Then, I need to figure out how it recharges itself. That’ll involve building a charging circuit for the various battery systems and a station it can find on its own (probably using RFID triangulation).

ANYway… that’s the state of TWE. In case you were wondering. Which you totally were. Hope you enjoyed. Cuz… everybody needs a robot. For… ‘reconnaissance applications’.

What Am I Ticked Off About re: Mozilla/Firefox?

// November 17th, 2011 // 2 Comments » // Rants, tech

What Am I Pissed Off About re: Mozilla/Firefox?

EDIT: I’m very grateful to Mozilla for listening and eventually creating the ESR track for both Firefox and Thunderbird. This ( ) effectively fixes all the below for us.

EDIT 12/2/11: heh… Looks like I’m not alone in my thoughts. Comments at Slashdot on Firefox losing market share [image].

Mozilla is fighting an invisible battle against Google Chrome. They’ve implemented a ‘me too’ rapid release cycle for Firefox (and therefore also Thunderbird since they have [again artificially] tied their cycles together) in answer to Google’s rapid release cycle.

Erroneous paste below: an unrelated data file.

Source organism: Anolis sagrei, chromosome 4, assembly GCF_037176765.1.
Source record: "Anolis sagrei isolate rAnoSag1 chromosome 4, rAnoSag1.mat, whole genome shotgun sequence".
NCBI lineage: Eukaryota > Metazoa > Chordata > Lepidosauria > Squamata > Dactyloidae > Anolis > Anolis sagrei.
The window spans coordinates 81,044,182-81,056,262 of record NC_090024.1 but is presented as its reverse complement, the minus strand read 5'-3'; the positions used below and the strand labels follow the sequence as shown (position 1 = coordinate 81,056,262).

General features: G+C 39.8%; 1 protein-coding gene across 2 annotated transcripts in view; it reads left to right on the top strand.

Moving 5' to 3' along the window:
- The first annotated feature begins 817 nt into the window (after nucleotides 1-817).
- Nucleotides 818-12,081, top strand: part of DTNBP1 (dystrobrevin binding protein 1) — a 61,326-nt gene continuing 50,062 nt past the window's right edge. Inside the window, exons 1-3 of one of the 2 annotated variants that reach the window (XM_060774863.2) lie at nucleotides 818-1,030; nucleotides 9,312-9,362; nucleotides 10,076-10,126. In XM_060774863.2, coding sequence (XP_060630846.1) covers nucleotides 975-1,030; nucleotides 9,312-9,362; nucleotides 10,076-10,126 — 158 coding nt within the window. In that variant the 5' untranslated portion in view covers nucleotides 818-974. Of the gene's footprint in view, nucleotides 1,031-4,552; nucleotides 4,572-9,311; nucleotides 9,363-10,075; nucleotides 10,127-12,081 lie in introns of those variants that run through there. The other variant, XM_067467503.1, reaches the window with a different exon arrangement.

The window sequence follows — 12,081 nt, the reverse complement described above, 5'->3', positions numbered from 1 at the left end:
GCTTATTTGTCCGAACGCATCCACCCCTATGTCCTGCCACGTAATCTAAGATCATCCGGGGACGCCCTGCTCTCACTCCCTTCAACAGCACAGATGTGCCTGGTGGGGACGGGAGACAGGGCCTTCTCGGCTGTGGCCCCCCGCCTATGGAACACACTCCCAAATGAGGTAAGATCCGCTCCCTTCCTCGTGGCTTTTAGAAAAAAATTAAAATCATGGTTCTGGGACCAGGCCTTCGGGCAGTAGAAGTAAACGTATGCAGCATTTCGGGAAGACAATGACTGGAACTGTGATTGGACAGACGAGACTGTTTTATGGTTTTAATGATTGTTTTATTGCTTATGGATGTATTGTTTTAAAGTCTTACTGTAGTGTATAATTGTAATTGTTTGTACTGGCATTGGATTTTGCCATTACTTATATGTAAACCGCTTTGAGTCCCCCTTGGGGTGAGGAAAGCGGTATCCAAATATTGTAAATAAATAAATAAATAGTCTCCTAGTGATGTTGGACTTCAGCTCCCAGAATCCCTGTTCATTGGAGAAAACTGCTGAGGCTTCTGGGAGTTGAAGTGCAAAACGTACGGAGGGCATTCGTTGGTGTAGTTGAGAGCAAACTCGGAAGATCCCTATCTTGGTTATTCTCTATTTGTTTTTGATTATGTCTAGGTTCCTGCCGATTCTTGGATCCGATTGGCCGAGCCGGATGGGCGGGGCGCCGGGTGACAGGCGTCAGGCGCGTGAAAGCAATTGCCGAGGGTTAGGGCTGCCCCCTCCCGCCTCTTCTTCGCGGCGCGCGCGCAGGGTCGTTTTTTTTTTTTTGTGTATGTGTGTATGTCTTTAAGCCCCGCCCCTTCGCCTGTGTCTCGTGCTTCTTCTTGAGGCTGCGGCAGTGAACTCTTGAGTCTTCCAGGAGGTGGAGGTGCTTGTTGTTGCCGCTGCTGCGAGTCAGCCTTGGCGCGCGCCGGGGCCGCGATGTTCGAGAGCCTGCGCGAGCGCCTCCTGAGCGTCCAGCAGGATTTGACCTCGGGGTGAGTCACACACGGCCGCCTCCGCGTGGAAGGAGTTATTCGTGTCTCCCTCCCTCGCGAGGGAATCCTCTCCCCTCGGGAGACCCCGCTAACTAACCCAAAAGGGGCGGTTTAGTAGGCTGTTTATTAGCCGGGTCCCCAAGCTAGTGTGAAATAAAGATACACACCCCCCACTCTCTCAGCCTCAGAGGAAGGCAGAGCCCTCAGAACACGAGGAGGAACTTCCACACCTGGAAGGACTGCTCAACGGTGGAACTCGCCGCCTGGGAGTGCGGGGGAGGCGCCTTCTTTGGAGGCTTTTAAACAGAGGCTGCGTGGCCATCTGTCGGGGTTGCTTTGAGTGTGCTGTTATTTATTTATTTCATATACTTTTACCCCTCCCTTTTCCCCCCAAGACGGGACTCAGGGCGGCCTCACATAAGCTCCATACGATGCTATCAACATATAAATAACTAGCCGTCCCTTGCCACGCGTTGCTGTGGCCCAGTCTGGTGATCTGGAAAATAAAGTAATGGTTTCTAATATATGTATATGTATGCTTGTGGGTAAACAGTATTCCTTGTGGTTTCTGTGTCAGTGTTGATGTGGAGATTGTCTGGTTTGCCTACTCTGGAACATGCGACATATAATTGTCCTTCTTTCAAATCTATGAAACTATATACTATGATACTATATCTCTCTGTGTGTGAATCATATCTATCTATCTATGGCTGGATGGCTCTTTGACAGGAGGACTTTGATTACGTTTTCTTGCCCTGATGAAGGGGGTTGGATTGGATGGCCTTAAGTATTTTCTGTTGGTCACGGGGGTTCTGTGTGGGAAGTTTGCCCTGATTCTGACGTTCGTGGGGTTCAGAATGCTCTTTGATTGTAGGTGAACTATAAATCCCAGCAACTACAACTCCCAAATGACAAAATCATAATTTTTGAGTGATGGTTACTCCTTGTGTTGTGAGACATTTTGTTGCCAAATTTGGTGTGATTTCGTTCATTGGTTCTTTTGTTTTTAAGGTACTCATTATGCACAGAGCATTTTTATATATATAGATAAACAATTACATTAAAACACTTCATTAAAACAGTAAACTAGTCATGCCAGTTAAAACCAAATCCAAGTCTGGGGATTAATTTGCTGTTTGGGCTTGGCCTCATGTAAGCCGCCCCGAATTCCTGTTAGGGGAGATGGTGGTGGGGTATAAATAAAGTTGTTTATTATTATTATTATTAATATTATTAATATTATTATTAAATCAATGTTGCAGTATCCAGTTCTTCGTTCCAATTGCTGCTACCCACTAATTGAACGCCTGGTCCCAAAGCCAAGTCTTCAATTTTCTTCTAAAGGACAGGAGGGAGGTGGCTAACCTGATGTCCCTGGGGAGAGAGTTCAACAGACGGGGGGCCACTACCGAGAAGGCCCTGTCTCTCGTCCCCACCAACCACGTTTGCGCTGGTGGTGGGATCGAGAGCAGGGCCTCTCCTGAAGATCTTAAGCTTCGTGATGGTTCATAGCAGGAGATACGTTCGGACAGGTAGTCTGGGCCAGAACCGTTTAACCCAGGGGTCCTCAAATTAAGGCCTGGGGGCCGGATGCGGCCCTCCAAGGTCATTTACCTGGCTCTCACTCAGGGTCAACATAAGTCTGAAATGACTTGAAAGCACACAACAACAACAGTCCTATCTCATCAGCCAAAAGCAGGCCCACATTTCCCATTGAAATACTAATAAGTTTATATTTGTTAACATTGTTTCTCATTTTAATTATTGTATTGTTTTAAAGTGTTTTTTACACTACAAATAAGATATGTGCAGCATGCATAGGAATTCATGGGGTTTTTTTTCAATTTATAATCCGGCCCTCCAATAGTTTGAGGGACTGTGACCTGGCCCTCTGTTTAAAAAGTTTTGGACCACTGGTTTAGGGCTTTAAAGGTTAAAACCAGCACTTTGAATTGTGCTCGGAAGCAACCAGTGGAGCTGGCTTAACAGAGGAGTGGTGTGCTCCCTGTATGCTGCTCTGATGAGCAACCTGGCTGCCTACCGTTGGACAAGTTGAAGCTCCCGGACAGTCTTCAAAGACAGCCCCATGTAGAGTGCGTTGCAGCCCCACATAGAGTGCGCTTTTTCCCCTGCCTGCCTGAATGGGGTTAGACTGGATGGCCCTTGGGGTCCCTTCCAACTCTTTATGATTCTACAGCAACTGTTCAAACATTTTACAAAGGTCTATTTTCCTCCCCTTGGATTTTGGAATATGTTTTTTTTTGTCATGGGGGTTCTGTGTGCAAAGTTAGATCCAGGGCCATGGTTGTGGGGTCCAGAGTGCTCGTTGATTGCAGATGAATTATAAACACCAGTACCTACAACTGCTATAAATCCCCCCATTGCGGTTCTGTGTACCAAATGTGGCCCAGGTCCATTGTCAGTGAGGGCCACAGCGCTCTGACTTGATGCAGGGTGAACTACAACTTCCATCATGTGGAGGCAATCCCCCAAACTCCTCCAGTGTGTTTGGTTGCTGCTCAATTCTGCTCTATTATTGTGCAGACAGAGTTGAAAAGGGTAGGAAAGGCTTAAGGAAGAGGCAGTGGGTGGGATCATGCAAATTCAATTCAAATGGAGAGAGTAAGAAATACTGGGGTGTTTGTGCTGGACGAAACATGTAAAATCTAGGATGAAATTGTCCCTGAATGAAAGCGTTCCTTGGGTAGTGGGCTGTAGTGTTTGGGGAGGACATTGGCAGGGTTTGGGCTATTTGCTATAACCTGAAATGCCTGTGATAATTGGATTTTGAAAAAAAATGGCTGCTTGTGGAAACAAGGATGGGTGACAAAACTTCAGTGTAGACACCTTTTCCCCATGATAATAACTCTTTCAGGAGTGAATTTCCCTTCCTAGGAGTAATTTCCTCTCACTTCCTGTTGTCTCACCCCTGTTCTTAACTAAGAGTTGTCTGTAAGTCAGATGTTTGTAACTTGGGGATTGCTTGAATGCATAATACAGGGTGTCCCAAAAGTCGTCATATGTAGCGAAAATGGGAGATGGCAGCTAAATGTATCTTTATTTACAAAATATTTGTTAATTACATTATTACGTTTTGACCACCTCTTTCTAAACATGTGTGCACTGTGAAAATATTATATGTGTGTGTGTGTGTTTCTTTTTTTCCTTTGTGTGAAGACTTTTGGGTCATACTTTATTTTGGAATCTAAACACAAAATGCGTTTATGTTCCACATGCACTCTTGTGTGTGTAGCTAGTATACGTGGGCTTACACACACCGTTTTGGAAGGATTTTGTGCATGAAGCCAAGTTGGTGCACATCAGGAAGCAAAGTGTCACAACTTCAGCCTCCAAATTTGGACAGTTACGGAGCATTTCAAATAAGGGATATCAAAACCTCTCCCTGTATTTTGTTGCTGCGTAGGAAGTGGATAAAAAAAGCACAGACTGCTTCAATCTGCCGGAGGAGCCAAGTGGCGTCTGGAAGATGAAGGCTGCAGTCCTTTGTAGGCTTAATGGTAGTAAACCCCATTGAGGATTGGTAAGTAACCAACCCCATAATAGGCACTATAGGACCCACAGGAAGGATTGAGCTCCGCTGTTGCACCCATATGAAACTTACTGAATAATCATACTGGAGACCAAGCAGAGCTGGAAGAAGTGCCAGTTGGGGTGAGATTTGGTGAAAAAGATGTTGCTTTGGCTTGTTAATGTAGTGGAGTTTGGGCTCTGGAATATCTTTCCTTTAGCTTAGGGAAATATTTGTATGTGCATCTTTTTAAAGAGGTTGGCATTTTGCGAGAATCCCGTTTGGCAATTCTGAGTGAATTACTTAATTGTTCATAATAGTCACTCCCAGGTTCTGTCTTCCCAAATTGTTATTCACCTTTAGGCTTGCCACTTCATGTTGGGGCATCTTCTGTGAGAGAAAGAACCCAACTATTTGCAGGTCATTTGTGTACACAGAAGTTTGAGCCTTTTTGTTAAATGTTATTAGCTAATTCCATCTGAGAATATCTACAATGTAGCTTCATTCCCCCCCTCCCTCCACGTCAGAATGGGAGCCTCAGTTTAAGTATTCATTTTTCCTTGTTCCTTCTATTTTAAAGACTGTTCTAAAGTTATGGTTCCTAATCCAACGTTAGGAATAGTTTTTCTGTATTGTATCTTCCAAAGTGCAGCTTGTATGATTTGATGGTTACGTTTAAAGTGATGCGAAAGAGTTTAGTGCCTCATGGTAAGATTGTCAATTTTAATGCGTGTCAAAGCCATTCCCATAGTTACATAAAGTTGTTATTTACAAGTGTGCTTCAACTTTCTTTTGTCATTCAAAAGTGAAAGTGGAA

And the poop started hitting the fan. Not only was the public confused (“OMG! My browser’s really old! I only have 3.6 and they’re already up to 6! Was I asleep for a year?”) but enterprise IT folks were not amused. We can’t afford to have a browser we just deployed be declared un-supported mere weeks later. Similar remarks here:

Yes, there is a working group that was put together after Mozilla finally admitted that enterprise IT had a valid point ( )… in August 2011 after the release of version 6… two more major releases have come out since then. But right now there’s just an ESR proposal and… that’s where we stand. In the meantime, time continues to go forward at the same pace and we’re still dealing with actually using the browser. We esentially had ESR, then Mozilla took it away to go tilt at a windmill called Chrome. Now we wait while people talk about ESR… or we don’t wait and we move on.

We want to love you, Firefox! Why won’t you let us love you!??